Guillaume-Benjamin-Amand Duchenne was a French neurologist who revived Galvani's research and greatly advanced the science of electrophysiology. The era of modern neurology developed from Duchenne's understanding of neural pathways and his diagnostic innovations including deep tissue biopsy, nerve conduction tests, and clinical photography. This extraordinary range of activities was achieved against the background of a troubled personal life and a generally indifferent medical and scientific establishment.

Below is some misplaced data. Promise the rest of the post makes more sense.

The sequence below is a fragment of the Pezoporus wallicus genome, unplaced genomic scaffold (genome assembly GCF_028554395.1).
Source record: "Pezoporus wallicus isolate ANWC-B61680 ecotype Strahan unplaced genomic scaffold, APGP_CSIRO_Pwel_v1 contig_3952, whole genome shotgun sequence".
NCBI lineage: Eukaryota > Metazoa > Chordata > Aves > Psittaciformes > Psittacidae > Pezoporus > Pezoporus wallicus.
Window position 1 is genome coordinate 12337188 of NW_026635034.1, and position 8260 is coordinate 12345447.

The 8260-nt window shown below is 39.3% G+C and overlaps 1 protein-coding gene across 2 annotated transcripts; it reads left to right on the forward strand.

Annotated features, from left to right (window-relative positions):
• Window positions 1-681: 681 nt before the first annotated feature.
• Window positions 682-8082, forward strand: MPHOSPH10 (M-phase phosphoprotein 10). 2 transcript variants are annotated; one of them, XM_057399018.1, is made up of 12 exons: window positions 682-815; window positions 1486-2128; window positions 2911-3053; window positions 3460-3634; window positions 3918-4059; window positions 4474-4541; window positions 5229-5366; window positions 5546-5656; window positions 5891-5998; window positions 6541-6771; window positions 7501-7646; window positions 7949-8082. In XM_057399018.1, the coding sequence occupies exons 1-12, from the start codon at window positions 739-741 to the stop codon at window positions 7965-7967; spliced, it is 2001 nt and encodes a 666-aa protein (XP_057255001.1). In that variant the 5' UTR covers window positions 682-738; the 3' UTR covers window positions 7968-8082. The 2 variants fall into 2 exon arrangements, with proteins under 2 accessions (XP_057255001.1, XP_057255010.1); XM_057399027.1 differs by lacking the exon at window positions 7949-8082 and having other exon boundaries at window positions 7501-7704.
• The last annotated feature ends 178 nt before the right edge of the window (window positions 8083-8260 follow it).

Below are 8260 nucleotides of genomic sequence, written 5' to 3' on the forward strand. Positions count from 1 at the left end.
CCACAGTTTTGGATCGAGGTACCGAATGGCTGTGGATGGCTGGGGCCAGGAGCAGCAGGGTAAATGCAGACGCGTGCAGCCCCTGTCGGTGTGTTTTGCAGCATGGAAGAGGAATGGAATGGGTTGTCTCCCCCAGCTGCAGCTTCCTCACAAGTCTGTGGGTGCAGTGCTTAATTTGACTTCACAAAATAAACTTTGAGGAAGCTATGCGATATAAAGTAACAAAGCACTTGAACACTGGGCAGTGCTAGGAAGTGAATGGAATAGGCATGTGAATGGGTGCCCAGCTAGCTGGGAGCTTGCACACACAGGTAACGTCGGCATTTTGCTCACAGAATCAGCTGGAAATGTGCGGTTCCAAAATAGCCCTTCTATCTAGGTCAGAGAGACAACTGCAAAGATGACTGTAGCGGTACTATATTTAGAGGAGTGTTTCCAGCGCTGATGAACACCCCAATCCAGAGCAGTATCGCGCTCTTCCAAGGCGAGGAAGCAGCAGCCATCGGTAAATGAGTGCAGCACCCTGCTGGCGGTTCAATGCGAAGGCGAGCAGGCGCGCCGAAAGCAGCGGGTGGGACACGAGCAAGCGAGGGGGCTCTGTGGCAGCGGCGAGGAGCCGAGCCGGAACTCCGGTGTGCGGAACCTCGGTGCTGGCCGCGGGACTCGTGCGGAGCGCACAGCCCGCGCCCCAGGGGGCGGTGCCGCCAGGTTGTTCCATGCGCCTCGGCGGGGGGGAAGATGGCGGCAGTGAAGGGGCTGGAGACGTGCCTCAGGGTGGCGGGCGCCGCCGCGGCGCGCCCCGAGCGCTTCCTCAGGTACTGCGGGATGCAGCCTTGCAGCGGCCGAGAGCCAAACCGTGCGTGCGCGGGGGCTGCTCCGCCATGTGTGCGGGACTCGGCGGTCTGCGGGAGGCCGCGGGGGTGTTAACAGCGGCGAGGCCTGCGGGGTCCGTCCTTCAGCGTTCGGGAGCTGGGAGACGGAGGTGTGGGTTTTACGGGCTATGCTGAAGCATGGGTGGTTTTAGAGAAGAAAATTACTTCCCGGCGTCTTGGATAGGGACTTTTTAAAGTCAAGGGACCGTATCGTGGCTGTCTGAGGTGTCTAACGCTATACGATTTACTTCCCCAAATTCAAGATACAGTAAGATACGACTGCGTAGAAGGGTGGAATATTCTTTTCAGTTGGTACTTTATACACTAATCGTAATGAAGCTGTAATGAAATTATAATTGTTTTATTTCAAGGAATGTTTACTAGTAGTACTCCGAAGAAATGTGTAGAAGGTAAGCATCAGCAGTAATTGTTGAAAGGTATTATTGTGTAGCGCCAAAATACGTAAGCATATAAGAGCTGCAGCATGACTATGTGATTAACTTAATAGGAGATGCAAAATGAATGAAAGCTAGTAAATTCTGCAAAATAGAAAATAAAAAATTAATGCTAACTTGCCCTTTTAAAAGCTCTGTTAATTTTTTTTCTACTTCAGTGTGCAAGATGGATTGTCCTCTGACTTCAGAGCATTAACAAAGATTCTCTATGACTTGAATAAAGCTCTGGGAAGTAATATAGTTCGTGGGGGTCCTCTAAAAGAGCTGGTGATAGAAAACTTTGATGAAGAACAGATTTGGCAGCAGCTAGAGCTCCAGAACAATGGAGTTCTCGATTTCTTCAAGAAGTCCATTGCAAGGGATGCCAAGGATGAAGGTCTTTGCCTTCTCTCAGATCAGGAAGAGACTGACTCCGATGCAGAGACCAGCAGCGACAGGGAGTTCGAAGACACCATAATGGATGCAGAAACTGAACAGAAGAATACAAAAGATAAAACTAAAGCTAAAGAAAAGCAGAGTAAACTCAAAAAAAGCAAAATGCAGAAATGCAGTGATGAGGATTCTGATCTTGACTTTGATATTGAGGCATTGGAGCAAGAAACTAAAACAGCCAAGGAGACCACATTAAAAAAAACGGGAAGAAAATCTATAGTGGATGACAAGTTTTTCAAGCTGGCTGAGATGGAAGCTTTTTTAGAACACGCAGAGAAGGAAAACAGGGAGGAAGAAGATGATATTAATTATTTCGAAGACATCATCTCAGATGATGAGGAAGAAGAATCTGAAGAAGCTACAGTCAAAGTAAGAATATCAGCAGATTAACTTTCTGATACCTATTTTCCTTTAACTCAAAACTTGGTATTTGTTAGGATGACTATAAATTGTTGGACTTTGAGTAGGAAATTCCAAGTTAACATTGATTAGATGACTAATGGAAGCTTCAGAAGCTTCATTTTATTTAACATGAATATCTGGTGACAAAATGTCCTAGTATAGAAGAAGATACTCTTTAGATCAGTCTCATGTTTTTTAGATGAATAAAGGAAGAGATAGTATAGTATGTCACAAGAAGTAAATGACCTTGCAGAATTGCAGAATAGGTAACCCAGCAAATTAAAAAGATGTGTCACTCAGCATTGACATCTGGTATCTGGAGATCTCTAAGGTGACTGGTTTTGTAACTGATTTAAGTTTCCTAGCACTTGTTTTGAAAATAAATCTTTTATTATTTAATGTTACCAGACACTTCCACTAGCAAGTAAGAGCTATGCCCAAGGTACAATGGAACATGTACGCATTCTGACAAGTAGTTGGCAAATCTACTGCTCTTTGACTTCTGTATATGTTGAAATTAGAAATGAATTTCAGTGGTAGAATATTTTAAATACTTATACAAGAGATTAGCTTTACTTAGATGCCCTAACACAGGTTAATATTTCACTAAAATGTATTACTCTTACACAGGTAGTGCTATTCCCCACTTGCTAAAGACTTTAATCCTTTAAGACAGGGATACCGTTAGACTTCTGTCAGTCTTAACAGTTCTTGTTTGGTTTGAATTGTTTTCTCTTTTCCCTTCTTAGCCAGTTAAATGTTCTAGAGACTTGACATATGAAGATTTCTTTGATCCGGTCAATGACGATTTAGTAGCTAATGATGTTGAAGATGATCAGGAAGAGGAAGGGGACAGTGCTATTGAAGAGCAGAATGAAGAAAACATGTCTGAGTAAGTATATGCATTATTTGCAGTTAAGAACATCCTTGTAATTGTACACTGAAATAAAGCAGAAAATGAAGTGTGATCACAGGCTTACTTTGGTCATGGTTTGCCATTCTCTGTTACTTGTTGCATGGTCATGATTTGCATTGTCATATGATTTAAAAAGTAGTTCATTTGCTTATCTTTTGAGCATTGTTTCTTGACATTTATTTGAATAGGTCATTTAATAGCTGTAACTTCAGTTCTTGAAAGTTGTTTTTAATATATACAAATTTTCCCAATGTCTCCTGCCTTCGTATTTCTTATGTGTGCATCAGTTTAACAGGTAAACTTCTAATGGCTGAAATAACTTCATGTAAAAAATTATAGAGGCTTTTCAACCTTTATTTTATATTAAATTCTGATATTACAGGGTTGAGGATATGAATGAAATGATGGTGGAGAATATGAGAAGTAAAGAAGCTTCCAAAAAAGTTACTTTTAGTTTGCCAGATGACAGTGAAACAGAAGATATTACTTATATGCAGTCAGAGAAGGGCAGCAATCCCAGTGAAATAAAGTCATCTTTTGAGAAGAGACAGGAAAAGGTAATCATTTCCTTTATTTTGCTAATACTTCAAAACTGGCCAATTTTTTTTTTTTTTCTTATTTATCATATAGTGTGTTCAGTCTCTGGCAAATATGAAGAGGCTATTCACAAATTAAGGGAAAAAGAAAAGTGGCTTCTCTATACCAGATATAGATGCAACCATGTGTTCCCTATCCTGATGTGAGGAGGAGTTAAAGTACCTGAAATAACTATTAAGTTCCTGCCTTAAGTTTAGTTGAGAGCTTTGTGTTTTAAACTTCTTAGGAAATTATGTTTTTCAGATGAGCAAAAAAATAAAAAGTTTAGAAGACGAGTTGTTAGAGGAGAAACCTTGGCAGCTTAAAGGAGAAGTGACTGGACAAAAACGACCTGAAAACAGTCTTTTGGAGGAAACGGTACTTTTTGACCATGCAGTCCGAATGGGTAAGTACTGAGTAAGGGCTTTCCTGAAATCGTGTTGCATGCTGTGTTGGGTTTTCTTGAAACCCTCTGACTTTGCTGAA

Neurology did not exist in France before Duchenne and although many medical historians regard Jean-Martin Charcot as the father of the discipline, Charcot owed much to Duchenne, often acknowledging him as "mon maître en neurologie". The American neurologist Dr. Joseph Collins wrote that Duchenne found neurology, "a sprawling infant of unknown parentage which he succored to a lusty youth." His greatest contributions were made in the myopathies that came to immortalize his name, Duchenne Muscular Dystrophy, Duchenne-Aran spinal muscular atrophy, Duchenne-Erb paralysis, Duchenne's disease, and Duchenne's paralysis.